Europe powers ahead with drive to develop alternative car fuels
The EU is looking at electricity, biofuels and hydrogen as part of its aim to phase out fossil fuels
European Transport Commissioner Siim Kallas: wouldn’t comment on Germany’s controversial blocking of lower limits on carbon dioxide emissions for cars
Nobody yet knows what the winning automotive fuel of the future will be. By 2050, it could be electricity, compressed natural gas, harmless biofuels, hydrogen cells or a combination of all of these. One sure thing is that it won’t be either petrol or diesel. The EU is aiming to “de-carbonise” transport by halving the use of conventionally fuelled cars by 2030 and then phasing them out altogether by 2050, according to Mark Major, the European Commission’s enthusiastic point man for “sustainable urban mobility”.
At present, Europe’s cars, vans and trucks are almost 94 per cent dependent on oil, of which 84 per cent is imported. That’s one reason to switch. Another is the air pollution caused by traffic, particularly in urban areas, and a third is to cut emissions causing climate change.
The only way to do that is to develop alternative fuels and more energy-efficient vehicles. At first, the EU put its faith in biofuels and then had second thoughts when it turned out they were displacing food crops.
Electric cars are now seen as one of the best options. But as EU transport commissioner Siim Kallas noted, the price of electric cars “remains too high” compared to conventional ones.
Speaking at a conference in Brussels on Moving Europe forward with clean transport fuels, Kallas wouldn’t comment on Germany’s controversial blocking of lower limits on carbon dioxide emissions for cars, merely saying the EU was a “very diverse organism”.
His chef de cabinet Henrik Hololei said Europe “has the leading car industry in the world and will eventually achieve zero-emissions transport”. But he stressed the importance of addressing the “vicious circle” that’s hampering the take-up of electric cars, in particular.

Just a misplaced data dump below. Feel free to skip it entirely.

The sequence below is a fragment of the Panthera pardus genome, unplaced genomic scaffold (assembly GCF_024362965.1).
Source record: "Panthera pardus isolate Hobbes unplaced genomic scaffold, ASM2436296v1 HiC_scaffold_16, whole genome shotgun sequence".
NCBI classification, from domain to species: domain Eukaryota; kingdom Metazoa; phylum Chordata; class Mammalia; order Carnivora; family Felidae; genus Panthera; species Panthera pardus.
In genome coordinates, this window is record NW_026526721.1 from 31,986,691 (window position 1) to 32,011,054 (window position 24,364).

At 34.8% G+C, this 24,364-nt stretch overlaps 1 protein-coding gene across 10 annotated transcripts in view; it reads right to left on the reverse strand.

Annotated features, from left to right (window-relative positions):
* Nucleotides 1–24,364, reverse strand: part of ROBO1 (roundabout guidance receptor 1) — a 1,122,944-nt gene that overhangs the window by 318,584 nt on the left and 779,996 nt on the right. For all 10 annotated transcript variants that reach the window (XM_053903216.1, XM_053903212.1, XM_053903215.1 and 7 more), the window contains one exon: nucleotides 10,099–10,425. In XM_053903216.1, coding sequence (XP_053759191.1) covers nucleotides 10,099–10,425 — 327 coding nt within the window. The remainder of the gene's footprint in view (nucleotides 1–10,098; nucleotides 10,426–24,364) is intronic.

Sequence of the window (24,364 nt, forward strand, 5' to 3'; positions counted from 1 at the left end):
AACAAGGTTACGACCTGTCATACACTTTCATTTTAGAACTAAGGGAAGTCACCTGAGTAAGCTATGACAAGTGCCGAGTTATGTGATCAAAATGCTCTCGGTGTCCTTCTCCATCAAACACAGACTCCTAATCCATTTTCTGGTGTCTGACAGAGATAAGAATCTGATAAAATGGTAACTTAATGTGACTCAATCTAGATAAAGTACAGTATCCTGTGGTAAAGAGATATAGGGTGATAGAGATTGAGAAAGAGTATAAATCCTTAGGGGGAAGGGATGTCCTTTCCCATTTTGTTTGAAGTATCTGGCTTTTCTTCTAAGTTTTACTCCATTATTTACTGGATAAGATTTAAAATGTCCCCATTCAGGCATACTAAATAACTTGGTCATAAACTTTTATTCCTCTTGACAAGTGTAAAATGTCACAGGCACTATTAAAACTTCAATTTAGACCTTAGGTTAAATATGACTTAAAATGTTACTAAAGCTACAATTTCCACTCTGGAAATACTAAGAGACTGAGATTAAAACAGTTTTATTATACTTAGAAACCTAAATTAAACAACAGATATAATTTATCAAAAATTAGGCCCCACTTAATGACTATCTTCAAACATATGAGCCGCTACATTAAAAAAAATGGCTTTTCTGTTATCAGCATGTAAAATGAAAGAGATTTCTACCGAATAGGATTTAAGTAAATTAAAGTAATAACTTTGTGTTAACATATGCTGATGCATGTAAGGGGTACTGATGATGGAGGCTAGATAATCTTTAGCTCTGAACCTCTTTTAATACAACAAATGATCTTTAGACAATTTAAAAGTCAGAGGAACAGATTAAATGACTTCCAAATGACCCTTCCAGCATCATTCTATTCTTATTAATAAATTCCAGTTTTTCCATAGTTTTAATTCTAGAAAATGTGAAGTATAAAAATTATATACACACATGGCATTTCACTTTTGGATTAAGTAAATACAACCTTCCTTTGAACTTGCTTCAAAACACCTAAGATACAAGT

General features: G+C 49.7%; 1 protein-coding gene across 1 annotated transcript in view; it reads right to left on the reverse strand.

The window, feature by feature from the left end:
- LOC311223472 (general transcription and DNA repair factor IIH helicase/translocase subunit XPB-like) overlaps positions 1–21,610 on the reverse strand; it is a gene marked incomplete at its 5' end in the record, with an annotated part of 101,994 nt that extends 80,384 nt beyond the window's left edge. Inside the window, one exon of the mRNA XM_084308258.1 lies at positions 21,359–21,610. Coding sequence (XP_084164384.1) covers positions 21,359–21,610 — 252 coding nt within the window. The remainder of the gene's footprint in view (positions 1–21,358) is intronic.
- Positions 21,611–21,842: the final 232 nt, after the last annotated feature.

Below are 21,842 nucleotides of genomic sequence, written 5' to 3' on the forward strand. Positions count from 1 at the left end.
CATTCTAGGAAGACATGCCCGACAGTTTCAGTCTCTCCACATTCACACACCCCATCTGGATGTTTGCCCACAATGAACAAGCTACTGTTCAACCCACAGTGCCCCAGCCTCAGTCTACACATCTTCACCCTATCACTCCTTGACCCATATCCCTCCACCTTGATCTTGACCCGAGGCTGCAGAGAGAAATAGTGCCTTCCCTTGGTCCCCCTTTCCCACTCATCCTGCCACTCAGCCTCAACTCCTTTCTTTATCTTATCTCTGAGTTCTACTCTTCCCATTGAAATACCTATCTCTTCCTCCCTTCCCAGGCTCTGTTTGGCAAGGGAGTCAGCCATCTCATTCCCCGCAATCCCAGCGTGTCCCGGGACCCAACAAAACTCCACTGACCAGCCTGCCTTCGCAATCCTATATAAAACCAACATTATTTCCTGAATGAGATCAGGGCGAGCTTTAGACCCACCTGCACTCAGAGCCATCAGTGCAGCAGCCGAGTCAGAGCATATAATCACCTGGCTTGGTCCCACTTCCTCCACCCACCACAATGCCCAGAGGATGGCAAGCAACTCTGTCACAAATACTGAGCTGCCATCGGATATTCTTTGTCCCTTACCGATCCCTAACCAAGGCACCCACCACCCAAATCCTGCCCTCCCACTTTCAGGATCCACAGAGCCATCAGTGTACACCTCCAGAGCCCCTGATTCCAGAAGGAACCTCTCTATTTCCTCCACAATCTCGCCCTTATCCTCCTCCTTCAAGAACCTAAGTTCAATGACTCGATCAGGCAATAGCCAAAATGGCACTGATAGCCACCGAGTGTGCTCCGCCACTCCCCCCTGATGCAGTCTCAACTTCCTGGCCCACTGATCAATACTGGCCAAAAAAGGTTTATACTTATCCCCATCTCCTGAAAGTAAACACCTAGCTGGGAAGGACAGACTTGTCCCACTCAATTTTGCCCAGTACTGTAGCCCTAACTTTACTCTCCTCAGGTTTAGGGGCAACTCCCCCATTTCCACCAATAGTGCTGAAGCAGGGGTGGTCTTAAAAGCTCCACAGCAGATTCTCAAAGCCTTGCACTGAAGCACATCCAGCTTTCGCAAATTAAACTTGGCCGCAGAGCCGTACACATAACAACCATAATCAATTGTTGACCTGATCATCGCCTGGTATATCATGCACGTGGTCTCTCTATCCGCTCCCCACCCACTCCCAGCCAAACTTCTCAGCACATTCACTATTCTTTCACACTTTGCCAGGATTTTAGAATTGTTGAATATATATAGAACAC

“We don’t have enough electric vehicles because there are not enough refuelling points,” he told the conference. This means many people will not buy these cars out of fear they couldn’t recharge the battery. Yet most electric cars would be charged at home.
There’s also been a problem of different countries opting for different plugs. That’s why Olivier Onidi, head of innovative and sustainable mobility at the directorate-general for transport (“DG MOVE”, as it’s officially known), underlined the need for a common EU standard.
In terms of population, he identified Estonia as the country most geared up for electric cars with 824,000 recharging points, of which 82,000 are publicly accessible. In absolute numbers, Denmark is out in front, with 1.25 million recharging points around the country.
Lars Bording, chief executive of Danish electric mobility company Clever, said they had given electric cars to 1,600 families two years ago. “The kids loved the silent trip and the parents loved it too because they’re so cheap to run. But you need the infrastructure.”
Electric cars should also be integrated with renewable energy in the context of developing “smart grids”, with drivers charging their cars overnight using electricity generated by wind turbines. “The future is here now. Why wait till 2018 or later to standardise plugs?” he said.
Arijandas Sliupas, vice-minister for transport in Lithuania, was “optimistic we will have a compromise text” on a proposed directive at the December transport council and get it finalised by the European Parliament in mid-2014.
‘Path away from oil’
Rainer Bomba, German state secretary for transport, confidently predicted there would be “at least one million electric vehicles on German’s roads by 2020”. Other options were also being developed, including bio-methane (derived from gas) and hydrogen fuel cells.
“The path away from oil is there,” he said. Already, Germany has more than 1,000 filling stations offering biomethane at the pumps, while the H2 Mobility Industrial Association – which includes Daimler, Shell and Total – is building up a refuelling network for fuel-cell electric vehicles.